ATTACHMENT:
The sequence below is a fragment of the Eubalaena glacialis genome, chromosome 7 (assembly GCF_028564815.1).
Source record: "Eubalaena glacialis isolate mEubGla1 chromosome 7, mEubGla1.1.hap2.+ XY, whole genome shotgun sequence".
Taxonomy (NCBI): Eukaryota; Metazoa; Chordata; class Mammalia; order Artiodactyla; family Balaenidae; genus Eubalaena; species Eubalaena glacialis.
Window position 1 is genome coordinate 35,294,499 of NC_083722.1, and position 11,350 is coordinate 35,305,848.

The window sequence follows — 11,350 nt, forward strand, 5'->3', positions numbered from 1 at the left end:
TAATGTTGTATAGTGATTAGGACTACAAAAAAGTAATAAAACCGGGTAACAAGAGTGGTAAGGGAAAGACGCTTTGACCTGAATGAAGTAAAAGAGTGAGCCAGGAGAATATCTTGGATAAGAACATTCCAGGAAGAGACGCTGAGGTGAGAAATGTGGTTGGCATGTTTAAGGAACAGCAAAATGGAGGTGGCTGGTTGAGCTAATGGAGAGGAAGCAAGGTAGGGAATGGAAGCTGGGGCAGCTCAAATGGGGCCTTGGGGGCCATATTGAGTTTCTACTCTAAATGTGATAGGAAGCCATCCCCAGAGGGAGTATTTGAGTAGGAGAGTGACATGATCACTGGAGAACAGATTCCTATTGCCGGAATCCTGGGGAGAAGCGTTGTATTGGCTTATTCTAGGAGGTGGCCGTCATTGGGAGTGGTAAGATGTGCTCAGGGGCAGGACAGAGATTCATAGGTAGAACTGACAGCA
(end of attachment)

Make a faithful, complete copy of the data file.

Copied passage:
The sequence below is a fragment of the Eubalaena glacialis genome, chromosome 7 (assembly GCF_028564815.1).
Source record: "Eubalaena glacialis isolate mEubGla1 chromosome 7, mEubGla1.1.hap2.+ XY, whole genome shotgun sequence".
Taxonomy (NCBI): Eukaryota; Metazoa; Chordata; class Mammalia; order Artiodactyla; family Balaenidae; genus Eubalaena; species Eubalaena glacialis.
Window position 1 is genome coordinate 35,294,499 of NC_083722.1, and position 11,350 is coordinate 35,305,848.

The window sequence follows — 11,350 nt, forward strand, 5'->3', positions numbered from 1 at the left end:
TAATGTTGTATAGTGATTAGGACTACAAAAAAGTAATAAAACCGGGTAACAAGAGTGGTAAGGGAAAGACGCTTTGACCTGAATGAAGTAAAAGAGTGAGCCAGGAGAATATCTTGGATAAGAACATTCCAGGAAGAGACGCTGAGGTGAGAAATGTGGTTGGCATGTTTAAGGAACAGCAAAATGGAGGTGGCTGGTTGAGCTAATGGAGAGGAAGCAAGGTAGGGAATGGAAGCTGGGGCAGCTCAAATGGGGCCTTGGGGGCCATATTGAGTTTCTACTCTAAATGTGATAGGAAGCCATCCCCAGAGGGAGTATTTGAGTAGGAGAGTGACATGATCACTGGAGAACAGATTCCTATTGCCGGAATCCTGGGGAGAAGCGTTGTATTGGCTTATTCTAGGAGGTGGCCGTCATTGGGAGTGGTAAGATGTGCTCAGGGGCAGGACAGAGATTCATAGGTAGAACTGACAGCA